#123movies #fmovies #putlocker #gomovies #solarmovie #soap2day Watch Full Movie Online Free – An alternative version of the King Arthur legend. As a boy, Arthur is left orphaned after his father, King Uther Pendragon, and mother are killed in a war waged against them by Vortigern, who then assumes the throne. Arthur flees and is raised in a brothel, knowing very little of his birthright. Vortigern wants Arthur dead, to ensure there is no claimant to the throne. The legends foretell that only the next king will be able to draw Excalibur, Uther’s sword, from the rock where it is lodged. So, in an effort to identify Arthur, Vortigern forces all the young men of Arthur’s age to attempt to draw out the sword. Now it is Arthur’s turn.
Plot: When the child Arthur’s father is murdered, Vortigern, Arthur’s uncle, seizes the crown. Robbed of his birthright and with no idea who he truly is, Arthur comes up the hard way in the back alleys of the city. But once he pulls the sword Excalibur from the stone, his life is turned upside down and he is forced to acknowledge his true legacy… whether he likes it or not.
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These days have been a bit of a movie marathon with the kids being here since the 24th so we have made quite a dent in the to-watch shelf of my movie collection.
Yesterday it was time for some rehashing of the Pendragonian legends in the form of King Arthur: The Legend of the Sword. Usually I find it dangerous business to mess with classical and well proven stories. Do not fix what is not broken and all that. I did, however, find this rehash quite entertaining.
The base of the story is of course, and thankfully, the same: Uther is killed, Excalibur ends up in a stone, Arthur pulls Excalibur out of the stone, lots of swordfights, Arthur becomes king. The details of that story is rehashed quite a lot though.
The movie opens up with some fairly cool action where Uther combats Mordred (yes Mordred already in the opening scenes, as I said, rehash…) who attacks Camelot with black magic and king-sized (pun intended) combat elephants. I cannot say too much about what happens without spoiling a lot but the sword ends up in the stone and Arthur ends up…somewhere else.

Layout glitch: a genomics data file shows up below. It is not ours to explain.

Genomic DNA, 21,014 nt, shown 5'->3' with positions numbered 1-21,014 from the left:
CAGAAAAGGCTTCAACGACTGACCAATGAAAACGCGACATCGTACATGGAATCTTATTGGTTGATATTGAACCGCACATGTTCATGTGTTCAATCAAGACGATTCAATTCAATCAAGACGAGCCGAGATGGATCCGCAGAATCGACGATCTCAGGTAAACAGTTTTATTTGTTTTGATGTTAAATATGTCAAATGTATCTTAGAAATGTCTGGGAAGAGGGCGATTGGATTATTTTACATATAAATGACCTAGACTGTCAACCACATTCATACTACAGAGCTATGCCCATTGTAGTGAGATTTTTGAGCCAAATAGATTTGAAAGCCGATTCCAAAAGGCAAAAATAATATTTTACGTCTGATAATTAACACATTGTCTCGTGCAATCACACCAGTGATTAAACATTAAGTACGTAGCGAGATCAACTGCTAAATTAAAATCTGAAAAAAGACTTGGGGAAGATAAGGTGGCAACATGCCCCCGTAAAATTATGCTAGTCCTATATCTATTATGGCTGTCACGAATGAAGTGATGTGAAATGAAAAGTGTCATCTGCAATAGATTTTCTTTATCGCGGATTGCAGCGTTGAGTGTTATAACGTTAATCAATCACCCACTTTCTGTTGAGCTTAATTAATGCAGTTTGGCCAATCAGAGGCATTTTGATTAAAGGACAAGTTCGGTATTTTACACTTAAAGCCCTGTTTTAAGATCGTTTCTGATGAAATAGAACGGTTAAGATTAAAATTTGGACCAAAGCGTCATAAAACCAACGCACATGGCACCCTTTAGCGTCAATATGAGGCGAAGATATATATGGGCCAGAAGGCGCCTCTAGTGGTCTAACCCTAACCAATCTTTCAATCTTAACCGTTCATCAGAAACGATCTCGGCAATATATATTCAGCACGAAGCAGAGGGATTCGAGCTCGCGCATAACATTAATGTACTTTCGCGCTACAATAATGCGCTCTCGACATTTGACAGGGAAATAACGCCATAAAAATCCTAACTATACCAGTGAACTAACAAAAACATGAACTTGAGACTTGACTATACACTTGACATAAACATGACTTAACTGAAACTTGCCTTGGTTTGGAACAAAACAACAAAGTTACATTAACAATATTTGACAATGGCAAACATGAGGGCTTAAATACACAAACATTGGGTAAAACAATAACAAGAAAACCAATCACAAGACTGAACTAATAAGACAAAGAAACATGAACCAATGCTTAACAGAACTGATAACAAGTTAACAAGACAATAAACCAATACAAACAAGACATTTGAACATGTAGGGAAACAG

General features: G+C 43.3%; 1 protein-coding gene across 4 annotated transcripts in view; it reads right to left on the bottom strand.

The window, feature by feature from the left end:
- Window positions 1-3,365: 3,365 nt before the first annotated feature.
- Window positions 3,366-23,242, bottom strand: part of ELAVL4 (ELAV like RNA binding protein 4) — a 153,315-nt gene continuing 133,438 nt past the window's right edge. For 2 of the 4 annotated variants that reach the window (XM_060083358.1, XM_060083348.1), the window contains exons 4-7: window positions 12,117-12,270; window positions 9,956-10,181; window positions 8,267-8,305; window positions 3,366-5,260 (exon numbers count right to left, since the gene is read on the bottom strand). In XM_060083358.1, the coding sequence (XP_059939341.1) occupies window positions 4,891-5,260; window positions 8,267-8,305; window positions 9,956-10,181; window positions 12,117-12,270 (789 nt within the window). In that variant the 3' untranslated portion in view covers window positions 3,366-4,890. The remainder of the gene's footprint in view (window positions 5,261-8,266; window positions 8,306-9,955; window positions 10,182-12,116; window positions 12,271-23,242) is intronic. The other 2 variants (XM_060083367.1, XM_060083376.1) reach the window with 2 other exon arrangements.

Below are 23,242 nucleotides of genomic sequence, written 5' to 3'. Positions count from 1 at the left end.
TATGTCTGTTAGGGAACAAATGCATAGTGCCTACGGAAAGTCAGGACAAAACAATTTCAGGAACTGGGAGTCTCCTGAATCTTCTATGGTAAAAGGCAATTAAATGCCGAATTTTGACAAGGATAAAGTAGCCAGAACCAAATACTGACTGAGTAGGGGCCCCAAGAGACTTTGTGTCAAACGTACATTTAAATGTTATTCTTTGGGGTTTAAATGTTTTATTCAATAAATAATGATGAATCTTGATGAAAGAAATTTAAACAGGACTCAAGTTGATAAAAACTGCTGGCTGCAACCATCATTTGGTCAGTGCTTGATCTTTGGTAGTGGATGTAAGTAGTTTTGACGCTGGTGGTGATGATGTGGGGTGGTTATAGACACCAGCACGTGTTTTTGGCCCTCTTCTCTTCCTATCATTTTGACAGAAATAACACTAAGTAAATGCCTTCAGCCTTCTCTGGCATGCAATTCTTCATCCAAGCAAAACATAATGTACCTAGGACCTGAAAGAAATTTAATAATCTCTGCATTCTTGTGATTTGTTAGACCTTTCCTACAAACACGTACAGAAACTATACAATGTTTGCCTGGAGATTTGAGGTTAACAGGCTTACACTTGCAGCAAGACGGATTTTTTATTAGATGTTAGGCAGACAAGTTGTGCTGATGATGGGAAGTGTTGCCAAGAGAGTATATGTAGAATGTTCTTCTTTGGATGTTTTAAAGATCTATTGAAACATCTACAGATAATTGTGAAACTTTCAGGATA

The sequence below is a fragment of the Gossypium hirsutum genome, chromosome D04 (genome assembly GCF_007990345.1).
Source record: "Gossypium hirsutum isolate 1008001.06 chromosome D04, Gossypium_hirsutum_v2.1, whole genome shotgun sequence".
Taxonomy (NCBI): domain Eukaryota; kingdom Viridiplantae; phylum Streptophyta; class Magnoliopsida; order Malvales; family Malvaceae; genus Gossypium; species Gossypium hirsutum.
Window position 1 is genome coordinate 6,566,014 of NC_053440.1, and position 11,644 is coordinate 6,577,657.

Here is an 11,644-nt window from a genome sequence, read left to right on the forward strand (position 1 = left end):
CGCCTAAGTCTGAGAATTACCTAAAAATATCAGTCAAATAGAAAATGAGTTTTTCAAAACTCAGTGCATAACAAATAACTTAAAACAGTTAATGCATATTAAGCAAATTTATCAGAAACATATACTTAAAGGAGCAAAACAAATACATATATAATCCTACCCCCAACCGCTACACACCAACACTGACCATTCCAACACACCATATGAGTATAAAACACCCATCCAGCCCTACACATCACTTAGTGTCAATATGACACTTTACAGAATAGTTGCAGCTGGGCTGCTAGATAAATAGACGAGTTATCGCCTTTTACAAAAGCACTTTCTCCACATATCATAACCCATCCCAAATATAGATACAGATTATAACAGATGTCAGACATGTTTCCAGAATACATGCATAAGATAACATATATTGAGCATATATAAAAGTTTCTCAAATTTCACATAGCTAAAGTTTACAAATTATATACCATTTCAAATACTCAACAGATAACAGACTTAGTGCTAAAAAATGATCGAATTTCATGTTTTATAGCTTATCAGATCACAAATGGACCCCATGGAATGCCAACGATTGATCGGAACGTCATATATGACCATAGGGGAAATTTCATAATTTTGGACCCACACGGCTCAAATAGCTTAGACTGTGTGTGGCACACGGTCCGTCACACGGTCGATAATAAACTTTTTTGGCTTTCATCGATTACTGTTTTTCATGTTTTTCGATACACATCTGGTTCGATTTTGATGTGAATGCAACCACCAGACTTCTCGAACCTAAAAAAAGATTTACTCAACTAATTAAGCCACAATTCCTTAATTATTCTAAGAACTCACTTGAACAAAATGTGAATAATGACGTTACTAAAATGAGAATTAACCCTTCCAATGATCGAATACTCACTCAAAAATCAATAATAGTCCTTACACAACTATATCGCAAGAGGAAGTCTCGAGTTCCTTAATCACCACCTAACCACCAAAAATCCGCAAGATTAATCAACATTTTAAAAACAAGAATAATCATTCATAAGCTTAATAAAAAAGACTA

So already from the start the movie asserted two things, that it is a different take on the Pendragon saga and that it is fairly heavy on action, black magic and special effects. I was a bit worried about the rehashing of the saga bit at this point but, as you have already deduced from the above, overall I quite enjoyed the movie.
The movie proceeds by showing us Arthur growing up in a bit more misery than the traditional stories do but it does so in more or less fast forward mode and we arrive rather quickly to the point were Arthur pulls out the sword from the stone.
This is were I have a bit of a gripe with the movie. This moment felt a bit anticlimactic and even disappointing. There was not big moment of awe just confusion. As the movie blurb hints at, Arthur is neither ready nor willing to become a king. So at this point everyone has to go through the hassle of convincing him. I rarely like this reluctant hero concept. Boring!
Luckily Arthur has a merry band of friends to help him chose the right path and this is were the movie spends quite a bit of time. With Arthur as a bit of a Robin Hood in the woods and him and his compadres nibbling at Vortigern’s heels. Of course every so often Arthur is nudged towards his destiny and the action when he decides, well is forced is perhaps more correct, to pick up Excalibur it becomes a bit of an FX feast.
In terms of acting and characters I would say that they all made a fairly good job of it. Arthur himself is stuck with the reluctant hero role, which I am not too found of as I wrote before, but he is doing a decent enough job of it. Vortigern is not bad as the chief bad guy. I did like the mage although most of the time she was looking into the distance and flapping her eyelids. That is when things were happening though. You do NOT want this gal to flip her eyelids at you!